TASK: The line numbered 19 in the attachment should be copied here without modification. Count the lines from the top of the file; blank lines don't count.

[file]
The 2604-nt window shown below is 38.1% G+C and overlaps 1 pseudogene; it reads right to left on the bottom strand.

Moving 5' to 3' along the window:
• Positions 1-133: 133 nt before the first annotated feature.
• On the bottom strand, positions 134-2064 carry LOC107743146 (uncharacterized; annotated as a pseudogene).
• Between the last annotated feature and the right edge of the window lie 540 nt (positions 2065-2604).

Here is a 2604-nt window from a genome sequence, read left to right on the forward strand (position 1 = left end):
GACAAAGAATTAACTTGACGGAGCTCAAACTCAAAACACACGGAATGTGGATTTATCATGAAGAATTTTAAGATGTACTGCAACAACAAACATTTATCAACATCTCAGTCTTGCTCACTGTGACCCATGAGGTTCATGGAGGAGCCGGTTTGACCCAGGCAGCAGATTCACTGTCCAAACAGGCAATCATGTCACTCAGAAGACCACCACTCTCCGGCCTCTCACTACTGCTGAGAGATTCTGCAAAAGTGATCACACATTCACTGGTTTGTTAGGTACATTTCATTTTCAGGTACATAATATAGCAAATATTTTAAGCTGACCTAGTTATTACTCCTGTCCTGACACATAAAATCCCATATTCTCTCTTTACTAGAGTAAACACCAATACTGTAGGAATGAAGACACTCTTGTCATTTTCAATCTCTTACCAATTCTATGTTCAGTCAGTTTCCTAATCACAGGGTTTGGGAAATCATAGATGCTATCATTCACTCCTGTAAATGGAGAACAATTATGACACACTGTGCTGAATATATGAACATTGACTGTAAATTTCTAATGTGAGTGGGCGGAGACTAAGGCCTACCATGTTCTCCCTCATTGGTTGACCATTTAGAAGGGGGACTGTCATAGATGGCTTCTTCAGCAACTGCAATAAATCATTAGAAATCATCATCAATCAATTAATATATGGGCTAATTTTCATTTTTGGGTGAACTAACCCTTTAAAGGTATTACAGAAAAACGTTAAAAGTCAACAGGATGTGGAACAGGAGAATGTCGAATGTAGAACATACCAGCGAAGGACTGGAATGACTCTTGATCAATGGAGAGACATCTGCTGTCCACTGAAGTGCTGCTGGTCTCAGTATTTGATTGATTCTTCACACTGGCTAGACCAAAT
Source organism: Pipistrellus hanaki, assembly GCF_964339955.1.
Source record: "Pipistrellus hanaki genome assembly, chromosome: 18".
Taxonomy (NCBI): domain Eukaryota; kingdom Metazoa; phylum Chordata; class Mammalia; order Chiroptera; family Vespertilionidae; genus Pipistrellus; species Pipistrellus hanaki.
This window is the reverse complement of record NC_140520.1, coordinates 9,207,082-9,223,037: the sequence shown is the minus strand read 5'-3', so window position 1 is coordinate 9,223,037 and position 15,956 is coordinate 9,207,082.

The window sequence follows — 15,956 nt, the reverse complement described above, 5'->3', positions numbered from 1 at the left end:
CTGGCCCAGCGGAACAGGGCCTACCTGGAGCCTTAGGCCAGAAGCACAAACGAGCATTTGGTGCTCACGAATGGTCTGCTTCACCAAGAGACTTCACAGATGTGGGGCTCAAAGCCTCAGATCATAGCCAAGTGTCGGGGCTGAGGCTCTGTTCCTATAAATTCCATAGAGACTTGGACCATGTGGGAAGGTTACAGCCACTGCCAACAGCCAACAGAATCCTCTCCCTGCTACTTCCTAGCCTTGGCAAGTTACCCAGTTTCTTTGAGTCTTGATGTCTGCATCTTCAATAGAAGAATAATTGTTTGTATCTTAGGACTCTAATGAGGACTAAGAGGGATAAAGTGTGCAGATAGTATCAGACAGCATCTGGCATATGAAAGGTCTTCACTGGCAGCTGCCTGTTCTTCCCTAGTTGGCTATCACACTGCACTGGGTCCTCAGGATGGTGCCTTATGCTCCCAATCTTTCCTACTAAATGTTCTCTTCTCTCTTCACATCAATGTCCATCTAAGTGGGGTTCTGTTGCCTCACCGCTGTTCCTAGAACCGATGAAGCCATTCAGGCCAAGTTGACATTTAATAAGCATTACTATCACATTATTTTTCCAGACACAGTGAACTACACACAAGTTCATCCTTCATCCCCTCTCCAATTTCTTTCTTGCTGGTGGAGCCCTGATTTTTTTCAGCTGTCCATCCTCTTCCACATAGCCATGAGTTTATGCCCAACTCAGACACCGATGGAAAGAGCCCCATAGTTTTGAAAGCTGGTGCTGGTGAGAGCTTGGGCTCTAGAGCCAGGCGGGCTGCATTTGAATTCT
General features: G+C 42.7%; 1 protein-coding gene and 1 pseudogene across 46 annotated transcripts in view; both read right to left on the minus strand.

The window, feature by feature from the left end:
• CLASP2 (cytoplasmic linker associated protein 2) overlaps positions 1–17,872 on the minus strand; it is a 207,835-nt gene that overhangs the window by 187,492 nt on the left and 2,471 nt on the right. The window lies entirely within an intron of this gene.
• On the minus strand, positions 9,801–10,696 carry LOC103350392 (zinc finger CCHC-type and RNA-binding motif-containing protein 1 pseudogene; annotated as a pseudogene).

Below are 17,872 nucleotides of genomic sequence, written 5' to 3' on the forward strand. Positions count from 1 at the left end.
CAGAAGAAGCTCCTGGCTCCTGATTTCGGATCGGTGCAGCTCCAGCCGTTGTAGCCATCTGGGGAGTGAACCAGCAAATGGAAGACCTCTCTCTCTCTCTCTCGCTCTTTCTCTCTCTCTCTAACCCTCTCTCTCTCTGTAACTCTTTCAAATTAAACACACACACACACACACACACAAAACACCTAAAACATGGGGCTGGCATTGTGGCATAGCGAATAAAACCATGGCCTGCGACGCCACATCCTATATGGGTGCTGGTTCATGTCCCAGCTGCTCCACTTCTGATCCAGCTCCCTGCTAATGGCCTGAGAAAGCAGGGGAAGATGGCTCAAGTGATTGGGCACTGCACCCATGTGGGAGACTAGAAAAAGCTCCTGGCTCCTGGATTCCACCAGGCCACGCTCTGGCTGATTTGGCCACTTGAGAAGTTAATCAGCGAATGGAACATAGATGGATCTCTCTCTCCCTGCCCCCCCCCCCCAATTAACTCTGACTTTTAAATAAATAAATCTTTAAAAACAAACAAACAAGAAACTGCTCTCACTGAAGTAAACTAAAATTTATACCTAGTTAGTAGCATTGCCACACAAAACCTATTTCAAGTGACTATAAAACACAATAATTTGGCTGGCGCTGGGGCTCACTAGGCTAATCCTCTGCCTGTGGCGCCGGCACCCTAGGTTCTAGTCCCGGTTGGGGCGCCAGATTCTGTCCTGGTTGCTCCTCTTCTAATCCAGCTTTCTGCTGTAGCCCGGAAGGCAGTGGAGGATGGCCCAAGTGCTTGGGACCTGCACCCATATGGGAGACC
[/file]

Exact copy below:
CAGAAGAAGCTCCTGGCTCCTGATTTCGGATCGGTGCAGCTCCAGCCGTTGTAGCCATCTGGGGAGTGAACCAGCAAATGGAAGACCTCTCTCTCTCTCTCTCGCTCTTTCTCTCTCTCTCTAACCCTCTCTCTCTCTGTAACTCTTTCAAATTAAACACACACACACACACACACACAAAACACCTAAAACATGGGGCTGGCATTGTGGCATAGCGAATAAAACCATGGCCTGCGACGCCACATCCTATATGGGTGCTGGTTCATGTCCCAGCTGCTCCACTTCTGATCCAGCTCCCTGCTAATGGCCTGAGAAAGCAGGGGAAGATGGCTCAAGTGATTGGGCACTGCACCCATGTGGGAGACTAGAAAAAGCTCCTGGCTCCTGGATTCCACCAGGCCACGCTCTGGCTGATTTGGCCACTTGAGAAGTTAATCAGCGAATGGAACATAGATGGATCTCTCTCTCCCTGCCCCCCCCCCCCAATTAACTCTGACTTTTAAATAAATAAATCTTTAAAAACAAACAAACAAGAAACTGCTCTCACTGAAGTAAACTAAAATTTATACCTAGTTAGTAGCATTGCCACACAAAACCTATTTCAAGTGACTATAAAACACAATAATTTGGCTGGCGCTGGGGCTCACTAGGCTAATCCTCTGCCTGTGGCGCCGGCACCCTAGGTTCTAGTCCCGGTTGGGGCGCCAGATTCTGTCCTGGTTGCTCCTCTTCTAATCCAGCTTTCTGCTGTAGCCCGGAAGGCAGTGGAGGATGGCCCAAGTGCTTGGGACCTGCACCCATATGGGAGACC